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At the July 19th event celebrating the anniversary of the ADA, Chairman Genachowski launched the Accessibility and Innovation Initiative and announced the establishment of the Chairman’s Awards for Advancement of Accessibility (or Chairman’s AAA).  The Chairman’s speech, "Empowering Americans with Disabilities Through Technology" was presented at the FCC’s Americans with Disabilities Act 20th Anniversary Celebration. The A&I Initiative and the Chairman’s AAA are based on recommendations in the National Broadband Plan.

The AAA Awards will be given to pioneers in accessibility and innovations.  Contenders could be individuals or organizations, public and/or private entities, academics, students, application developers, and represent mainstream or assistive technology industries.  In addition to recognizing the development of individual mainstream or assistive technologies introduced into the marketplace, the awards could also recognize other accessibility advancements, such as the development of standards or best practices that foster accessibility, or the development of a new consumer clearinghouse of disability-related products and services.  We also believe that teaching modules and tools that could help students learn universal design and other accessibility practices could be worthy of recognition.

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The Power of Partnerships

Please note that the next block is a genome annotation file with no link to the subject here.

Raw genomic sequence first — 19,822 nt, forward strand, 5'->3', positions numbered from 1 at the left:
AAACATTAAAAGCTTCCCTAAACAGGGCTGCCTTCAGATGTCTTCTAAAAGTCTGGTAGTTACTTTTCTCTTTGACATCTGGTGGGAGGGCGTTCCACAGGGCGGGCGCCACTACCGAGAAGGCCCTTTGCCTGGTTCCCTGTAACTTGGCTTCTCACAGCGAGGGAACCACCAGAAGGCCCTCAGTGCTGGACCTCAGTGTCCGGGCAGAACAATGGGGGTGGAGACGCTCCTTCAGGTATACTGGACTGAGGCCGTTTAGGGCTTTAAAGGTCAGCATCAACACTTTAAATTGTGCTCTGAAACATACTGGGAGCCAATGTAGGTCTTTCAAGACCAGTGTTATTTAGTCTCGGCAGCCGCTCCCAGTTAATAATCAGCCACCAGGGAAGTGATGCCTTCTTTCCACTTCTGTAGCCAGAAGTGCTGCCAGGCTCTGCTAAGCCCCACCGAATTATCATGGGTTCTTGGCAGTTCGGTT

by Pam Gregory, Director, Accessibility and Innovation Initiative
October 29, 2010

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We had an inspiring couple of days in Colorado last week.  On October 21 in Westminister, we participated in the 10th Annual Coleman Institute Conference, entitled “All Together Now:  The Power of Partnerships in Cognitive Disability & Technology.”

While at the conference, Pam announced that the FCC was partnering with the Coleman Institute and Raising the Floor, an international coalition of individuals and organizations who promote internet accessibility for people with disabilities, to launch a challenge to the public to submit short multimedia presentations on their visions of how cloud computing can create new opportunities. The challenge, titled "Lifted by the Cloud: Visions of Cloud-Enhanced Accessibility" is the Commission’s first challenge using GSA’s new challenge.gov platform. More information can be found here.  Preceding Pam’s announcement of the challenge, Elizabeth Lyle, Special Counsel for Innovation in the Wireless Bureau, gave remarks on “The National Broadband Plan and Access for People with Cognitive Disabilities.”

We also participated in a pre-conference workshop in Boulder on October 20, entitled “Implications of Cloud Computing for People with Cognitive Disabilities,” which was sponsored by the Coleman Institute and Silicon Flatirons.  Jamal participated on a panel on “Technical Opportunities and Commercial Infrastructure, including the Farther Future” and Elizabeth participated on a panel entitled “Legal and Regulatory Barriers to Accessibility Technology in the Cloud.”